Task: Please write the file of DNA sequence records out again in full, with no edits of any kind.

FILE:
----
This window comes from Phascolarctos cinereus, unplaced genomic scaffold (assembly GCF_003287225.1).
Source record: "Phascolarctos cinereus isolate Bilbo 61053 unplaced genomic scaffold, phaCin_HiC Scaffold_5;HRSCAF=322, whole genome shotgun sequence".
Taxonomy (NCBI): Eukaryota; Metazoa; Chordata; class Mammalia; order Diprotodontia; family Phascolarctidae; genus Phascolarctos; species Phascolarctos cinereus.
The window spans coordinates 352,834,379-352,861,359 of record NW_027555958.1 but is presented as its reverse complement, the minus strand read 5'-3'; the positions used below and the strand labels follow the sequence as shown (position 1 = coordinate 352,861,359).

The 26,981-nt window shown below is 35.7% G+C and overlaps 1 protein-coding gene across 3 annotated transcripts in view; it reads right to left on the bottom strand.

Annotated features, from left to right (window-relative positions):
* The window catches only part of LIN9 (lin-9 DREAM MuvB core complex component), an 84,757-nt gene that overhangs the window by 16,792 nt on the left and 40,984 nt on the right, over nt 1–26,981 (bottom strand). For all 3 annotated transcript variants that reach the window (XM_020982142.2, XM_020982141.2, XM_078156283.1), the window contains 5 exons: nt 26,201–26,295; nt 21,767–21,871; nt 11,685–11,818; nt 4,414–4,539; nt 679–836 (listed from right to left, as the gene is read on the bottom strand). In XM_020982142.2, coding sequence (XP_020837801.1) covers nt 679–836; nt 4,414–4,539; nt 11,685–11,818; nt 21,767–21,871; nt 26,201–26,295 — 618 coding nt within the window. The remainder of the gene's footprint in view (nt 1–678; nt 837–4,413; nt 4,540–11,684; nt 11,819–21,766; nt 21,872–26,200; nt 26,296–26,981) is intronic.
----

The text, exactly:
This window comes from Phascolarctos cinereus, unplaced genomic scaffold (assembly GCF_003287225.1).
Source record: "Phascolarctos cinereus isolate Bilbo 61053 unplaced genomic scaffold, phaCin_HiC Scaffold_5;HRSCAF=322, whole genome shotgun sequence".
Taxonomy (NCBI): Eukaryota; Metazoa; Chordata; class Mammalia; order Diprotodontia; family Phascolarctidae; genus Phascolarctos; species Phascolarctos cinereus.
The window spans coordinates 352,834,379-352,861,359 of record NW_027555958.1 but is presented as its reverse complement, the minus strand read 5'-3'; the positions used below and the strand labels follow the sequence as shown (position 1 = coordinate 352,861,359).

The 26,981-nt window shown below is 35.7% G+C and overlaps 1 protein-coding gene across 3 annotated transcripts in view; it reads right to left on the bottom strand.

Annotated features, from left to right (window-relative positions):
* The window catches only part of LIN9 (lin-9 DREAM MuvB core complex component), an 84,757-nt gene that overhangs the window by 16,792 nt on the left and 40,984 nt on the right, over nt 1–26,981 (bottom strand). For all 3 annotated transcript variants that reach the window (XM_020982142.2, XM_020982141.2, XM_078156283.1), the window contains 5 exons: nt 26,201–26,295; nt 21,767–21,871; nt 11,685–11,818; nt 4,414–4,539; nt 679–836 (listed from right to left, as the gene is read on the bottom strand). In XM_020982142.2, coding sequence (XP_020837801.1) covers nt 679–836; nt 4,414–4,539; nt 11,685–11,818; nt 21,767–21,871; nt 26,201–26,295 — 618 coding nt within the window. The remainder of the gene's footprint in view (nt 1–678; nt 837–4,413; nt 4,540–11,684; nt 11,819–21,766; nt 21,872–26,200; nt 26,296–26,981) is intronic.